The view from The New Yorker’s photo department.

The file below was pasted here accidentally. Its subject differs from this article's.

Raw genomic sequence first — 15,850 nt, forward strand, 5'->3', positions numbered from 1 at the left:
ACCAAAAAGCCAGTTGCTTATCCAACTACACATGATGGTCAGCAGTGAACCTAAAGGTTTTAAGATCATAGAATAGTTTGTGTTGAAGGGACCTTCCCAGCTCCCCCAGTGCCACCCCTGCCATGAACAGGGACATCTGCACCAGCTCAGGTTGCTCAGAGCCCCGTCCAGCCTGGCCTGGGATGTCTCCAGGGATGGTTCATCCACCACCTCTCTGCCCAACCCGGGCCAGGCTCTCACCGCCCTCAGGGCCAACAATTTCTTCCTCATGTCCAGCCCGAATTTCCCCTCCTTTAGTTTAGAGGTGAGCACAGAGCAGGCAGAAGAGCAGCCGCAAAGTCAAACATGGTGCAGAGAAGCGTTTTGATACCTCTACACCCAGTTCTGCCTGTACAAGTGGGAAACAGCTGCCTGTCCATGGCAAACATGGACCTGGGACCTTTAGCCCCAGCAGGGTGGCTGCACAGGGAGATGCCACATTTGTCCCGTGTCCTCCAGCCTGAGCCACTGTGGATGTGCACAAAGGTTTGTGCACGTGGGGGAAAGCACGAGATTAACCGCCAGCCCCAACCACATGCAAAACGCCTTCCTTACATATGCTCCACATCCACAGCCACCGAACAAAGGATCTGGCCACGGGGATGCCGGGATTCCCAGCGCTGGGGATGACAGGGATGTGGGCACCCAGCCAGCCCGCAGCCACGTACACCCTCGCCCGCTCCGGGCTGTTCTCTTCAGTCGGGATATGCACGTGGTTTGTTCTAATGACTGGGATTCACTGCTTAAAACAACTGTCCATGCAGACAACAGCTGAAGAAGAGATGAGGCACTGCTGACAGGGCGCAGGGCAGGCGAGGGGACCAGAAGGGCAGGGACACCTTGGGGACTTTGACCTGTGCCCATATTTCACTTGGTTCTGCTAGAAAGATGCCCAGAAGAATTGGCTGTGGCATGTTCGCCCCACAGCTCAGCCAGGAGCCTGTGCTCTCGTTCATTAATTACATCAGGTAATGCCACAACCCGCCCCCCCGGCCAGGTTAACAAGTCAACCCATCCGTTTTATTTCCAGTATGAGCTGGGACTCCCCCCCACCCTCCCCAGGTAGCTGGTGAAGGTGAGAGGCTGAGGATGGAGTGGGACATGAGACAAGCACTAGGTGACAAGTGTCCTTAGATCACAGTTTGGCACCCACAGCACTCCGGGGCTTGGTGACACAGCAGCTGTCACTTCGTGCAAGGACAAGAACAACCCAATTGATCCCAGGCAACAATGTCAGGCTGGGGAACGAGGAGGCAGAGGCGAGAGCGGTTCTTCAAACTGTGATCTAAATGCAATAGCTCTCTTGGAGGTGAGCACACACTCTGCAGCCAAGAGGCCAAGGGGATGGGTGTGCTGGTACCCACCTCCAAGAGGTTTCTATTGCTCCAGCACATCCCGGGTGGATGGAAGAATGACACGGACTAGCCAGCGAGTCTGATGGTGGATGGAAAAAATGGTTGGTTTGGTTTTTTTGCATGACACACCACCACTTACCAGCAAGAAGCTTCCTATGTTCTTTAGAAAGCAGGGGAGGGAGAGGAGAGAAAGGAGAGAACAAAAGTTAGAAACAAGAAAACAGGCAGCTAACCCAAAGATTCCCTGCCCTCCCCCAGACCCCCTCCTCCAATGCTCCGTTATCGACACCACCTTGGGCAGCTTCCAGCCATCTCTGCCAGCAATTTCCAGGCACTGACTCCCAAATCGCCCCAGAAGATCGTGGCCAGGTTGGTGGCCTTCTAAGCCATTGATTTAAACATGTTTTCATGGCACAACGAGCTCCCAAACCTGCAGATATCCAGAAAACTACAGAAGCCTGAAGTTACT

In 1950, a young man from Central Point, Virginia, went seven miles down the road to hear some music. Seven brothers named the Jeters were on that night, playing bluegrass in a farmhouse. The young man had come for the music, but couldn’t help noticing a young woman in the audience. The man, Richard Loving, was white; the woman, Mildred Jeter, was black and Cherokee. Seventeen years later, as a result of their meeting, the Supreme Court struck down Virginia’s Racial Integrity Act, along with anti-miscegenation laws in fifteen other states, ending the legal prohibitions against interracial marriage.